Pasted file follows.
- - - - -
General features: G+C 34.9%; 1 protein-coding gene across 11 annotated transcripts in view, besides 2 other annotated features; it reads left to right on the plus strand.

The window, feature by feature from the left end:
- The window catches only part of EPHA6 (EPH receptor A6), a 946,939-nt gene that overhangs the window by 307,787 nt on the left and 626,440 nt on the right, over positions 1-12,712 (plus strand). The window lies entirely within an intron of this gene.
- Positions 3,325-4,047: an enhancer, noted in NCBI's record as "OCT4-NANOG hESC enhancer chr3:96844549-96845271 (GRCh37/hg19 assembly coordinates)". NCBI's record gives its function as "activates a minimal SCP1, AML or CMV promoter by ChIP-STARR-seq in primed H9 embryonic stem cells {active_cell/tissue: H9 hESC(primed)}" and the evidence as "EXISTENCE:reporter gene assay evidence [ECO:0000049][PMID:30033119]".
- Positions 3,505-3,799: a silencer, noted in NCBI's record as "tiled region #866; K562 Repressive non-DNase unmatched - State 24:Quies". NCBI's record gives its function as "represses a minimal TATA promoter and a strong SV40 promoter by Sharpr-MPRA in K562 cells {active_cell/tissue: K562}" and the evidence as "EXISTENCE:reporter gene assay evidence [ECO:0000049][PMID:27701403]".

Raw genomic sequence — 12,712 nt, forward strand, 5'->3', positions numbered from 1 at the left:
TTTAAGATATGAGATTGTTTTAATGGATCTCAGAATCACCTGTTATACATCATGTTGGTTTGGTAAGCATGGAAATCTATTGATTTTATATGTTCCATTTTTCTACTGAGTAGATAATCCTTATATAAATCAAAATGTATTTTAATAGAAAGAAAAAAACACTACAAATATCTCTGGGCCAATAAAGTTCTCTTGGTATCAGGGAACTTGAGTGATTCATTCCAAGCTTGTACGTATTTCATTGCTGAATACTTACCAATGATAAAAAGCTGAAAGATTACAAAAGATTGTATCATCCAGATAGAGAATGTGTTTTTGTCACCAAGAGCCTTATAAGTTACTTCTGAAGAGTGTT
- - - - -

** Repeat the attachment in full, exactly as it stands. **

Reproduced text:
General features: G+C 34.9%; 1 protein-coding gene across 11 annotated transcripts in view, besides 2 other annotated features; it reads left to right on the plus strand.

The window, feature by feature from the left end:
- The window catches only part of EPHA6 (EPH receptor A6), a 946,939-nt gene that overhangs the window by 307,787 nt on the left and 626,440 nt on the right, over positions 1-12,712 (plus strand). The window lies entirely within an intron of this gene.
- Positions 3,325-4,047: an enhancer, noted in NCBI's record as "OCT4-NANOG hESC enhancer chr3:96844549-96845271 (GRCh37/hg19 assembly coordinates)". NCBI's record gives its function as "activates a minimal SCP1, AML or CMV promoter by ChIP-STARR-seq in primed H9 embryonic stem cells {active_cell/tissue: H9 hESC(primed)}" and the evidence as "EXISTENCE:reporter gene assay evidence [ECO:0000049][PMID:30033119]".
- Positions 3,505-3,799: a silencer, noted in NCBI's record as "tiled region #866; K562 Repressive non-DNase unmatched - State 24:Quies". NCBI's record gives its function as "represses a minimal TATA promoter and a strong SV40 promoter by Sharpr-MPRA in K562 cells {active_cell/tissue: K562}" and the evidence as "EXISTENCE:reporter gene assay evidence [ECO:0000049][PMID:27701403]".

Raw genomic sequence — 12,712 nt, forward strand, 5'->3', positions numbered from 1 at the left:
TTTAAGATATGAGATTGTTTTAATGGATCTCAGAATCACCTGTTATACATCATGTTGGTTTGGTAAGCATGGAAATCTATTGATTTTATATGTTCCATTTTTCTACTGAGTAGATAATCCTTATATAAATCAAAATGTATTTTAATAGAAAGAAAAAAACACTACAAATATCTCTGGGCCAATAAAGTTCTCTTGGTATCAGGGAACTTGAGTGATTCATTCCAAGCTTGTACGTATTTCATTGCTGAATACTTACCAATGATAAAAAGCTGAAAGATTACAAAAGATTGTATCATCCAGATAGAGAATGTGTTTTTGTCACCAAGAGCCTTATAAGTTACTTCTGAAGAGTGTT